Sedra of the week: Ha’azinu

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Sedra of the week: Ha’azinu

Rabbi Jonathan Tawil looks ahead to this week's portion of the Torah

A torah scroll
A torah scroll

Give ear, O heavens, that I may speak, Earth, hear the sayings of my mouth … The rock (tzur), His acts are perfect, For all his ways are just. (Deut 32:1,4)

Tzur, the word for rock, is rare in the Torah, occurring just three times in the first 52 sedras. But in Ha’azinu, it appears on five occasions and is the first time it refers to God rather than an object. Why?

On a simple level, the Rock implies strength and stability. Moses on the last day of his life reminds the Jewish people that even as human beings are temporal, the Rock – God – can and will always be there to rely upon. 

More deeply, we are taught not to blame God when things go wrong. Moses feels this so passionately. Do not believe, he says, God is there to serve us. We are here to serve Him and through Him be a blessing to the world. God is straight; it is we who are complex and self-deceiving. God is not there to relieve us of responsibility; He is calling us to responsibility.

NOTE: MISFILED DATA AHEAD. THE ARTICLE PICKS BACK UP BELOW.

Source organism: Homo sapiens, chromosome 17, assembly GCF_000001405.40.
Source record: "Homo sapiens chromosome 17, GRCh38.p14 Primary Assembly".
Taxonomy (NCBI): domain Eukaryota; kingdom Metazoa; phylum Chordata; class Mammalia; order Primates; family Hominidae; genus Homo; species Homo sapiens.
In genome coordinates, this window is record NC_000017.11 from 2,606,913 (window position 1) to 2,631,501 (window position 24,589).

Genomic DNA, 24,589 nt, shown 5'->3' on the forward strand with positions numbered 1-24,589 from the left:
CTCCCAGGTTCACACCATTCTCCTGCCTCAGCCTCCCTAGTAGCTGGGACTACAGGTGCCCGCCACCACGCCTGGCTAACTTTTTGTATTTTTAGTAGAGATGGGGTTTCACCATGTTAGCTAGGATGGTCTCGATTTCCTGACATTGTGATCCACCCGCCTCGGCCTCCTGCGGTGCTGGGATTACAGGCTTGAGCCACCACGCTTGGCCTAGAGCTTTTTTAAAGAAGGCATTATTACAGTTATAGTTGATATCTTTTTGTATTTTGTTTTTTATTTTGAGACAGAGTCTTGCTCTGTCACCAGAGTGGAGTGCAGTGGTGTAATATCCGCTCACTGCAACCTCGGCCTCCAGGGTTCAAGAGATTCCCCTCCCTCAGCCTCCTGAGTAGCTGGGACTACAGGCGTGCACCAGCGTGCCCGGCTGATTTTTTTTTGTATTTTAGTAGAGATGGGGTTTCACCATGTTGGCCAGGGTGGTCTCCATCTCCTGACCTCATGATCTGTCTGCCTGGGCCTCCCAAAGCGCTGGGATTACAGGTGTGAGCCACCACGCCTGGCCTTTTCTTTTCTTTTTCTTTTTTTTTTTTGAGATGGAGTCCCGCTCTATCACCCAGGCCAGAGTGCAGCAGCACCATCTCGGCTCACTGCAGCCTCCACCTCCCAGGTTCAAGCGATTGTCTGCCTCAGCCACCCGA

Rabenu Bechaya says it was at the rock where Moses’ dream died. Even after 515 prayers, he could not enter the land of Israel. Nevertheless, Moses declared that God – the Rock – and His justice is perfect and beyond reproach. 

The word tzur has an etymological resemblance to the word used in man’s formation, vayitzer, and also the word for artistry, tzayar. God formed man like a perfect artist and gave us a stage to fulfil our real potential.  

As we start the new year, God’s artwork has been restored. Let us use this moment to recommit ourselves to illuminating the great canvas known as life with a beautiful self-portrait of our radiant souls.

  •   Rabbi Jonathan Tawil is founder and director of Torah Action Life (TAL), 

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